It was hoped that the disease would stay a regional problem. Unfortunately, diseased bats in Missouri were identified in a Pike County cave near the Mississippi River in April – a jump of 300 miles from the closest previously confirmed site in Tennessee.

Brown Bat This Brown Bat shows symptoms of White-Nose Syndrome. The disease has been named for the white fungus, Geomyces destructans, typically found on the faces and wings of infected bats. Photo courtesy of US Fish and Wildlife Service.

Little hard medical evidence is known about WNS, Womack said. Shy and nocturnal, bats themselves are mysterious creatures of which science has only sparse understanding. Bat social structures, lifestyles and migratory habits are only somewhat understood, she said, making any investigation into WNS even more difficult.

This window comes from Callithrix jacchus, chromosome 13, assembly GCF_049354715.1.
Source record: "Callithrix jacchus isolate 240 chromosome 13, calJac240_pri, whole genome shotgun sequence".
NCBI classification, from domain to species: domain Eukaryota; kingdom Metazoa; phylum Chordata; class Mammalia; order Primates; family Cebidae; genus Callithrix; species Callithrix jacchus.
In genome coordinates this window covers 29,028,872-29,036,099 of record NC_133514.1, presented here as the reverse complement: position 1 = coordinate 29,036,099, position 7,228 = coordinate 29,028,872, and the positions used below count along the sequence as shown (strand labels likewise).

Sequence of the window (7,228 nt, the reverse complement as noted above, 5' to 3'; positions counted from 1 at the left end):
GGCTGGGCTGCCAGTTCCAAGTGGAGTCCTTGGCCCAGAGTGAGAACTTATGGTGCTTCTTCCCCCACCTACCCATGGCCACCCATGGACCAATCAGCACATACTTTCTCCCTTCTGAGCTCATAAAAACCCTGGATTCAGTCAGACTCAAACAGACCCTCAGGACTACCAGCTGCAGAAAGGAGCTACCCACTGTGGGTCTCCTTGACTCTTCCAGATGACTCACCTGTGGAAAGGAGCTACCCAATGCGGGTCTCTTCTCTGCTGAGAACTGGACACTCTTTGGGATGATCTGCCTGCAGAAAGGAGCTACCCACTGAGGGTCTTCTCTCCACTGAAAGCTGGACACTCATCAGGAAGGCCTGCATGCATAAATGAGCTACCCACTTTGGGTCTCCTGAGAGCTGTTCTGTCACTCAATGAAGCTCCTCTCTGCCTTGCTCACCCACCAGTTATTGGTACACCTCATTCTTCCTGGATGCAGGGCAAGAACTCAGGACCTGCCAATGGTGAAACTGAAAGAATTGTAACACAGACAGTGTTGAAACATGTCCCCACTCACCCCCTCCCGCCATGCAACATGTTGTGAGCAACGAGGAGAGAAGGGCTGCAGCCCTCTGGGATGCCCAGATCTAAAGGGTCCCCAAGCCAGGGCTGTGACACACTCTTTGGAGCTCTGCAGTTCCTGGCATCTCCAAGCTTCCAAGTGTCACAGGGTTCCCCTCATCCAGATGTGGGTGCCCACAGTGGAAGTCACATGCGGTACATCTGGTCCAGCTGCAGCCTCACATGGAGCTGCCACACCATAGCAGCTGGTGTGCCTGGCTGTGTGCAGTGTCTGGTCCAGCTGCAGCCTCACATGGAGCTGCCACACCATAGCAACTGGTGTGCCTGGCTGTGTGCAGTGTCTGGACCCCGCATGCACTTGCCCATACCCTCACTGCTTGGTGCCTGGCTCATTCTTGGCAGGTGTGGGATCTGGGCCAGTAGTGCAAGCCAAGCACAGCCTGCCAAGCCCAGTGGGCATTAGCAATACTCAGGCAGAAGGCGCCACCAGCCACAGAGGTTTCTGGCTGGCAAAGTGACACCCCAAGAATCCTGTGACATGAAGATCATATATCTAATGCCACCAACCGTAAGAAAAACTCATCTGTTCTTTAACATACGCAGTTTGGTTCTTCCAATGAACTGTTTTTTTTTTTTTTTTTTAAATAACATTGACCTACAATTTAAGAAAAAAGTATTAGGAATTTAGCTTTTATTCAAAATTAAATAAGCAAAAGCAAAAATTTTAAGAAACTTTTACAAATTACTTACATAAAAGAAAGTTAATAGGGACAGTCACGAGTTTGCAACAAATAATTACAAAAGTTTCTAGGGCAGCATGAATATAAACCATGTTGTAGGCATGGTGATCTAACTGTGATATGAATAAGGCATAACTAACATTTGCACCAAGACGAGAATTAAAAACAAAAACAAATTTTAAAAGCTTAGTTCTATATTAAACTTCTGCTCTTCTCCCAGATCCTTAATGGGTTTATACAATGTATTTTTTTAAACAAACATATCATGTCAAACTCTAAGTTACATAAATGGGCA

To stem the spread of the disease, which appears to be infectious through migratory bat-to-bat and human-to-bat contact, states have limited access by tourists to caves where bats are known to live. The Missouri Department of Conservation in May restricted access to caves on MDC lands.

There are more than 6,300 caves in Missouri with 74 percent of them privately owned. More than 500 are known to house bat colonies, but that number may be as high as 5,000.

Scientists think that infected bat colonies may have a mortality rate of 98 percent during the second year of infection, Womack said. The bats die of starvation during what is normally their hibernation period. The fungus irritates them and causes them to wake up more frequently than a healthy uninfected bat. Awake, they expend stored fat reserves needed to get them through the winter, she continued.